Trade: Is Politics Taking over for Economics? Essay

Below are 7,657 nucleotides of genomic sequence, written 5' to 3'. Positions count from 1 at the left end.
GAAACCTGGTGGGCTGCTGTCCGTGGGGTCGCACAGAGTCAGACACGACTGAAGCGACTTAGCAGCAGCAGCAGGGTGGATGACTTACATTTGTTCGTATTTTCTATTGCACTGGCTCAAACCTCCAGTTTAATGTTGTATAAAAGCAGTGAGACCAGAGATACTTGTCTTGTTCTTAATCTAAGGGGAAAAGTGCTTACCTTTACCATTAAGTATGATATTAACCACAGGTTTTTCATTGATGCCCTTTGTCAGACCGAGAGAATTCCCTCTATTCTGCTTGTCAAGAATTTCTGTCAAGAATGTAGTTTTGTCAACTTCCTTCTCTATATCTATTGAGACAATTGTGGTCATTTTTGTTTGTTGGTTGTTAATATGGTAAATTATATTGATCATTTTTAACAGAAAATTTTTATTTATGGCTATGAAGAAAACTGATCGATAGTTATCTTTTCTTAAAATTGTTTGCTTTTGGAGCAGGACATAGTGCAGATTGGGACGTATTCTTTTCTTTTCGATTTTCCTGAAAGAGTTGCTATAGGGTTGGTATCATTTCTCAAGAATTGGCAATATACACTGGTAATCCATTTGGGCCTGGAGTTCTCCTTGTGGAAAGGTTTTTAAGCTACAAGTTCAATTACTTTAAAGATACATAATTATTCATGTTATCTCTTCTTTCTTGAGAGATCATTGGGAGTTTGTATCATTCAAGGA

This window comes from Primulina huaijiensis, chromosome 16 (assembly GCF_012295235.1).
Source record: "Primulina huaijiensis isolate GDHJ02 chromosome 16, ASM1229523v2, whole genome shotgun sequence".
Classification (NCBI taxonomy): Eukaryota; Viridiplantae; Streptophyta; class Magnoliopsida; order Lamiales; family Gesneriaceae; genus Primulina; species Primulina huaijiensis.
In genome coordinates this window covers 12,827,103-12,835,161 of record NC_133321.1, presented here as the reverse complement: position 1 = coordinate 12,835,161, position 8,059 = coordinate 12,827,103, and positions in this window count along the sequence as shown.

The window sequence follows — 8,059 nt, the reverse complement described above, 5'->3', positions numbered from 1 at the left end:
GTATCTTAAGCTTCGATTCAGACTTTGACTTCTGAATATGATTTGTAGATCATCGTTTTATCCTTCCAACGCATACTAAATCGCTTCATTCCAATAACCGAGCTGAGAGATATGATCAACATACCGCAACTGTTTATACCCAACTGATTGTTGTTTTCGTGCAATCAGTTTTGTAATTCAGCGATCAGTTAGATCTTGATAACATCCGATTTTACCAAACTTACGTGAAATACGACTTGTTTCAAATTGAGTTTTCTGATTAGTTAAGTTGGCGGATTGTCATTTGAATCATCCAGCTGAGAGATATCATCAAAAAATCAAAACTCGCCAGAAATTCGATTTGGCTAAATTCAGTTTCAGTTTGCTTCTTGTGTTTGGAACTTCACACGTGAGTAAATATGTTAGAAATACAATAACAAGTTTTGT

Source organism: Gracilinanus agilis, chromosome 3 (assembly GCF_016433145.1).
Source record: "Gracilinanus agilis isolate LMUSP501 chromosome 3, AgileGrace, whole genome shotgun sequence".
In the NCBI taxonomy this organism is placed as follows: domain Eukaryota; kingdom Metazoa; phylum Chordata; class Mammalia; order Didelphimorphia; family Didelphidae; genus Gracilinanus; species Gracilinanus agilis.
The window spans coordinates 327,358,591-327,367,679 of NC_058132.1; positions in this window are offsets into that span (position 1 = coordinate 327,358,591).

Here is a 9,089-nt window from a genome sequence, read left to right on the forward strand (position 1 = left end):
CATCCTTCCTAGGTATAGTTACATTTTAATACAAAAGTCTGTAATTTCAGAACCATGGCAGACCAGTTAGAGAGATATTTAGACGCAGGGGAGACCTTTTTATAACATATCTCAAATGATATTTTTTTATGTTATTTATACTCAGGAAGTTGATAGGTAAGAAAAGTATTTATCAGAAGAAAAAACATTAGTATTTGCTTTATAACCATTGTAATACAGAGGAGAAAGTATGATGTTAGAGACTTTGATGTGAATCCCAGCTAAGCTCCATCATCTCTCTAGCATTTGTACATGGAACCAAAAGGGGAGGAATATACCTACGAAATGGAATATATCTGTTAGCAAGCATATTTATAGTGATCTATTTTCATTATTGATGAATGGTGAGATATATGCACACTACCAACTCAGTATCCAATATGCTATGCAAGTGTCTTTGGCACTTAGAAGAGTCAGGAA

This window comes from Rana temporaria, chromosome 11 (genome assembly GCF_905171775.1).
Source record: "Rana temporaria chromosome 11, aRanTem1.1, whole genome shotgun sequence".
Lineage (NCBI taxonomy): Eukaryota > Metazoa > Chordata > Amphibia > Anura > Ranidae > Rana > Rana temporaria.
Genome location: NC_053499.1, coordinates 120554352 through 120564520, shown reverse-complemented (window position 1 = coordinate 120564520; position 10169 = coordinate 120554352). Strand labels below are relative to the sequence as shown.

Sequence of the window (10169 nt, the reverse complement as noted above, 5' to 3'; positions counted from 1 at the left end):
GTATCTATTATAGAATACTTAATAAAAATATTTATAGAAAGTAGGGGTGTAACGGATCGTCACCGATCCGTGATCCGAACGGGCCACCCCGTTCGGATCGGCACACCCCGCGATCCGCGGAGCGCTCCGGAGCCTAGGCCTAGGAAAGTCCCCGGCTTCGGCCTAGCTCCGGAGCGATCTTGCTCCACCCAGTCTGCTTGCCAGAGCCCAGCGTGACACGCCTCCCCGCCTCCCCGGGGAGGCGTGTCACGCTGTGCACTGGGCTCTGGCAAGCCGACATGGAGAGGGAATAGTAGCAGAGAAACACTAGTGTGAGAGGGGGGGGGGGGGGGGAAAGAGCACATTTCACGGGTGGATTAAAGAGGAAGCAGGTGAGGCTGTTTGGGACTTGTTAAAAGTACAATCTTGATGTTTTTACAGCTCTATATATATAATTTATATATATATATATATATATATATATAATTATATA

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Trade: Politics, Economics and the Environment With the introduction of the General Agreements on Tariffs and Trade at the end of WW2, the international community began to shift away from their formerly Mercantilist views moving towards an open, capitalism economic system. Rapid technological advancements, changes in demand, the aftermath of the war and other such international level socio economical predicaments have greatly increased global economic activity. A fundamental concern is that free trade will stimulate economic growth and that this growth will harm the environment. (Hochstetler, 2013: 3) Eventually, world demand for finite, natural resources will peak leading to the all-encompassing economic issue of scarcity. The role of the GATT in the global economy is “Being desirous of contributing to these objectives by entering into reciprocal and mutually advantageous arrangements directed to the substantial reduction of tariffs and other barriers to trade and to the elimination of discriminatory treatment in international commerce” as stated in its preamble. Some would say that fundamentally, the introduction of the GATT and eventually the WTO as international, political organizations has led to the result of trade talks being dominated by politics as opposed to economics. Global environmental concerns were born out of the recognition that ecological processes do not always respect national boundaries and that environmental problems often have impact beyond borders; sometimes globally. Similar to countries coming together in order to improve and increase world trade, the Kyoto Protocol was an attempt to begin solving environmental concerns universally. This essay seeks to analyze and clarify some of the contrasting positions between how countries handle the endeavor of climate change. Stemming from the statement “trade has almost nothing to do with economics
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